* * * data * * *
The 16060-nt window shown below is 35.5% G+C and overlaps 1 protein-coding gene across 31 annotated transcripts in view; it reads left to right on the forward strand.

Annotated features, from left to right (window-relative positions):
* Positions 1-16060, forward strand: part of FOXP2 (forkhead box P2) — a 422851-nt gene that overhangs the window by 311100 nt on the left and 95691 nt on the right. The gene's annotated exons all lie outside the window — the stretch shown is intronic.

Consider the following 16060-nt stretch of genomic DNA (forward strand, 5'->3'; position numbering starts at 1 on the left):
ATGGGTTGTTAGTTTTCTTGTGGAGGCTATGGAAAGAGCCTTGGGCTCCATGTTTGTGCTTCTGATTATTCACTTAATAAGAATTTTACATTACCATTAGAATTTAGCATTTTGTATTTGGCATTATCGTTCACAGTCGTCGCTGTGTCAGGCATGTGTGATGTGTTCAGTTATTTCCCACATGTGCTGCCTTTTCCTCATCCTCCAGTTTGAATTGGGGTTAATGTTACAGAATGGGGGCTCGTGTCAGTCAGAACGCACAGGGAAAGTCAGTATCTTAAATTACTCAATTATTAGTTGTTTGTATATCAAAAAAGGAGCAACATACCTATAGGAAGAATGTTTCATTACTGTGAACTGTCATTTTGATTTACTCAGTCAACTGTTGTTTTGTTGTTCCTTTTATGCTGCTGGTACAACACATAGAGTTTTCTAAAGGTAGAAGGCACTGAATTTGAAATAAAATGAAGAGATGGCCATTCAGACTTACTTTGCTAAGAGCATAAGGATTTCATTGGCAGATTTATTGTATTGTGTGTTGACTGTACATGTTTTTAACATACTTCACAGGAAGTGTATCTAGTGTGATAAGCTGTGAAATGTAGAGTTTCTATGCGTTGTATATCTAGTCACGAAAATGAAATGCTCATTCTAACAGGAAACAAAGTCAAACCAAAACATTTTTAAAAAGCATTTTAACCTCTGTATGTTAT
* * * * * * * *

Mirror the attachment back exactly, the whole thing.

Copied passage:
The 16060-nt window shown below is 35.5% G+C and overlaps 1 protein-coding gene across 31 annotated transcripts in view; it reads left to right on the forward strand.

Annotated features, from left to right (window-relative positions):
* Positions 1-16060, forward strand: part of FOXP2 (forkhead box P2) — a 422851-nt gene that overhangs the window by 311100 nt on the left and 95691 nt on the right. The gene's annotated exons all lie outside the window — the stretch shown is intronic.

Consider the following 16060-nt stretch of genomic DNA (forward strand, 5'->3'; position numbering starts at 1 on the left):
ATGGGTTGTTAGTTTTCTTGTGGAGGCTATGGAAAGAGCCTTGGGCTCCATGTTTGTGCTTCTGATTATTCACTTAATAAGAATTTTACATTACCATTAGAATTTAGCATTTTGTATTTGGCATTATCGTTCACAGTCGTCGCTGTGTCAGGCATGTGTGATGTGTTCAGTTATTTCCCACATGTGCTGCCTTTTCCTCATCCTCCAGTTTGAATTGGGGTTAATGTTACAGAATGGGGGCTCGTGTCAGTCAGAACGCACAGGGAAAGTCAGTATCTTAAATTACTCAATTATTAGTTGTTTGTATATCAAAAAAGGAGCAACATACCTATAGGAAGAATGTTTCATTACTGTGAACTGTCATTTTGATTTACTCAGTCAACTGTTGTTTTGTTGTTCCTTTTATGCTGCTGGTACAACACATAGAGTTTTCTAAAGGTAGAAGGCACTGAATTTGAAATAAAATGAAGAGATGGCCATTCAGACTTACTTTGCTAAGAGCATAAGGATTTCATTGGCAGATTTATTGTATTGTGTGTTGACTGTACATGTTTTTAACATACTTCACAGGAAGTGTATCTAGTGTGATAAGCTGTGAAATGTAGAGTTTCTATGCGTTGTATATCTAGTCACGAAAATGAAATGCTCATTCTAACAGGAAACAAAGTCAAACCAAAACATTTTTAAAAAGCATTTTAACCTCTGTATGTTAT